What’s The Best Way To Inspire Our Children? (Chukat – 06/23/18)
What’s The Best Way To Inspire Our Children?
Do we try to influence them by sharing with them our loves and passions, or do we let them seek and discover their loves on their own?
While searching for material for this week’s sermon, I came upon a famous rabbi’s weekly discourse. In it, Rabbi Chaim Shmuelevitz quoted a Midrash that I used to abhor:
“Jethro agreed to let Moses marry his daughter, Tzipporah, but only on the condition that their firstborn son be raised to worship foreign gods; the other children could be raised ‘Jewishly’. Moses acquiesced.”
I’d always dismiss this midrash, because Jethro, according to other midrashim, had already abandoned his previous idolatrous beliefs, and had come to true belief in the One, Universal God. Why would he insist on raising his grandson in an erroneous faith system, and, moreover, why would Moses agree?
Rabbi Shmuelevitz had a fascinating insight. Fresh converts to a religion always have the greatest zeal. Newborn Christians and Ba’alei Teshuva Jews are renowned for their intensity and sincerity. People born into a religious system sometimes act and serve out of rote. They’ve been trained this way their whole lives, so it can be hard for them to find passion and excitement in their daily practice. Jethro was a seeker, always yearning for the true service of the heart. He explored and moved on from many different religions until he became a worshiper of the One and Only God. He worshiped God with his all, for he had seen the falsehood of the other systems, and he had embraced the truth. Jethro wanted this level of love and service for his firstborn grandson and felt the best way for him to achieve it would be for him to follow his own path of trial and error.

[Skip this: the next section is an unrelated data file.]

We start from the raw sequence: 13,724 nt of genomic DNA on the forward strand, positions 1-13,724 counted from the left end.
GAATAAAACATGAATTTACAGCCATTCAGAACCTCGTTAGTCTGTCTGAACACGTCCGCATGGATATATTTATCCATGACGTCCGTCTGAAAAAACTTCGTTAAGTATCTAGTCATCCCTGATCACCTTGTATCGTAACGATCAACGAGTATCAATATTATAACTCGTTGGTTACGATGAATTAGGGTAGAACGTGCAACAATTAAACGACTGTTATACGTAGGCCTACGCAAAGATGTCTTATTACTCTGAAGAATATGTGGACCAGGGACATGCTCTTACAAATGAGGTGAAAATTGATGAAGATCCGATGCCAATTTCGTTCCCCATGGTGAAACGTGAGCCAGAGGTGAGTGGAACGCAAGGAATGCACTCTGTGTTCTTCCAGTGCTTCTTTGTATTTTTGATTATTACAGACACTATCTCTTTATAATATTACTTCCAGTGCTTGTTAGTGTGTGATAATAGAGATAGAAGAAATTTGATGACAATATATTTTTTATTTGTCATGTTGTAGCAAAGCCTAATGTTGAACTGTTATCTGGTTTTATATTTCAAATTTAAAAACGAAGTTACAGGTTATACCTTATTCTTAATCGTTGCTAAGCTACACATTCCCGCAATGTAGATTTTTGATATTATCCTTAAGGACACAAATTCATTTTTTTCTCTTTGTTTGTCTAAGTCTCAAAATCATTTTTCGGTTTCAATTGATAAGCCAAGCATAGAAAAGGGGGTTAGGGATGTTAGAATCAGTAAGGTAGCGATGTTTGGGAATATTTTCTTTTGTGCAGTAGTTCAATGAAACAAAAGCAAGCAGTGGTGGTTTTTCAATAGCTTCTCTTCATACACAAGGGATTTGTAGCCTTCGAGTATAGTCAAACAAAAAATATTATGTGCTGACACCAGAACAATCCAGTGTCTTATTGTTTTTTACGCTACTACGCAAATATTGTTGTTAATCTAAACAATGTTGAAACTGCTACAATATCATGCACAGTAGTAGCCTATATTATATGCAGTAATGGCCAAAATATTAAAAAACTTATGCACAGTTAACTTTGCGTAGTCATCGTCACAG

Jethro’s thinking rubs us the wrong way. Our whole Hebrew School-Bar/Bar Mitzvah system is designed to teach our children what we love and adore about Judaism with the hopes that they will embrace it themselves as well. Whether it’s Shabbat meals or lighting the Menorah or staying up late at a Seder, we’re accustomed to living Jewishly with our children, not only because we enjoy it, but also so that they’ll learn how to be the next link in the Jewish chain.
On the other hand, Jethro is correct, if we want our children to feel passionate about Judaism and God, it would be best if they found it on their own. I became a “Ba’al Teshuva” when I was 19. I learned in beginners’ yeshivot for a few years and then moved on to mainstream yeshivot a few years later. By and large, the “frum (religious) from birth (FFB)” students envied our devotion and passion for Judaism. We Ba’alei teshuva had lived the secular life and abandoned it for a spiritually fulfilling and devotional life. It was meaningful for us for we had seen what our options were and we chose our Judaism. The FFBs never had those choices.
I think then, the best way to raise our children is with a hybrid of these two ideals. We want to inform and show our children the meaningfulness of our heritage and religion, but without forcing it upon them. We need to provide them with the beauty and knowledge of Judaism so that when then go out into the world and see other cultures and religions, they will be educated enough to make smart comparisons. We need to give them leeway so that when they do attend a Hillel Shabbat or light the Menorah in their homes, they do it because of their own convictions.
Education without indoctrination, sharing our passions without imposing them, may be a challenging task, but one we should try to embrace and master.